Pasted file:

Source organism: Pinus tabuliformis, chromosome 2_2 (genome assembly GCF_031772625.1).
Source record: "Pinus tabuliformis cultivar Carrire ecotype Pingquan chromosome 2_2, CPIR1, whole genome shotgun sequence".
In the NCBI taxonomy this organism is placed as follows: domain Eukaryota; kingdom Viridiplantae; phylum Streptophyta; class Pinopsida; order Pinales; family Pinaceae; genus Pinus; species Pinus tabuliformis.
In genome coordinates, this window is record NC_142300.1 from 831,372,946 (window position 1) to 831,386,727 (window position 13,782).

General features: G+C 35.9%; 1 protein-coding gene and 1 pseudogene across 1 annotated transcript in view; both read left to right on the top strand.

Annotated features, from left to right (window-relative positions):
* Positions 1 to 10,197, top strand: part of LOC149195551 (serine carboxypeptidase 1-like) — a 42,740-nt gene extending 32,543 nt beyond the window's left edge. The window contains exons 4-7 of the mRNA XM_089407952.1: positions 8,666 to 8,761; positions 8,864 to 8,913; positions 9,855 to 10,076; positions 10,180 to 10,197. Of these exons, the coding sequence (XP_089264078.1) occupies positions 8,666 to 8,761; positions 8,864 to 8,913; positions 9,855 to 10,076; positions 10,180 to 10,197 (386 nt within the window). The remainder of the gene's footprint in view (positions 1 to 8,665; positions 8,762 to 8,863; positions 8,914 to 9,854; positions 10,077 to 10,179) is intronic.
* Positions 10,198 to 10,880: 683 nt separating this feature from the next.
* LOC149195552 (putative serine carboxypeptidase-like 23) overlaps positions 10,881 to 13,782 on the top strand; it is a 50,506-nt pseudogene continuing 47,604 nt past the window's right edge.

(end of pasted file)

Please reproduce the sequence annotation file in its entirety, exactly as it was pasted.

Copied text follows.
Source organism: Pinus tabuliformis, chromosome 2_2 (genome assembly GCF_031772625.1).
Source record: "Pinus tabuliformis cultivar Carrire ecotype Pingquan chromosome 2_2, CPIR1, whole genome shotgun sequence".
In the NCBI taxonomy this organism is placed as follows: domain Eukaryota; kingdom Viridiplantae; phylum Streptophyta; class Pinopsida; order Pinales; family Pinaceae; genus Pinus; species Pinus tabuliformis.
In genome coordinates, this window is record NC_142300.1 from 831,372,946 (window position 1) to 831,386,727 (window position 13,782).

General features: G+C 35.9%; 1 protein-coding gene and 1 pseudogene across 1 annotated transcript in view; both read left to right on the top strand.

Annotated features, from left to right (window-relative positions):
* Positions 1 to 10,197, top strand: part of LOC149195551 (serine carboxypeptidase 1-like) — a 42,740-nt gene extending 32,543 nt beyond the window's left edge. The window contains exons 4-7 of the mRNA XM_089407952.1: positions 8,666 to 8,761; positions 8,864 to 8,913; positions 9,855 to 10,076; positions 10,180 to 10,197. Of these exons, the coding sequence (XP_089264078.1) occupies positions 8,666 to 8,761; positions 8,864 to 8,913; positions 9,855 to 10,076; positions 10,180 to 10,197 (386 nt within the window). The remainder of the gene's footprint in view (positions 1 to 8,665; positions 8,762 to 8,863; positions 8,914 to 9,854; positions 10,077 to 10,179) is intronic.
* Positions 10,198 to 10,880: 683 nt separating this feature from the next.
* LOC149195552 (putative serine carboxypeptidase-like 23) overlaps positions 10,881 to 13,782 on the top strand; it is a 50,506-nt pseudogene continuing 47,604 nt past the window's right edge.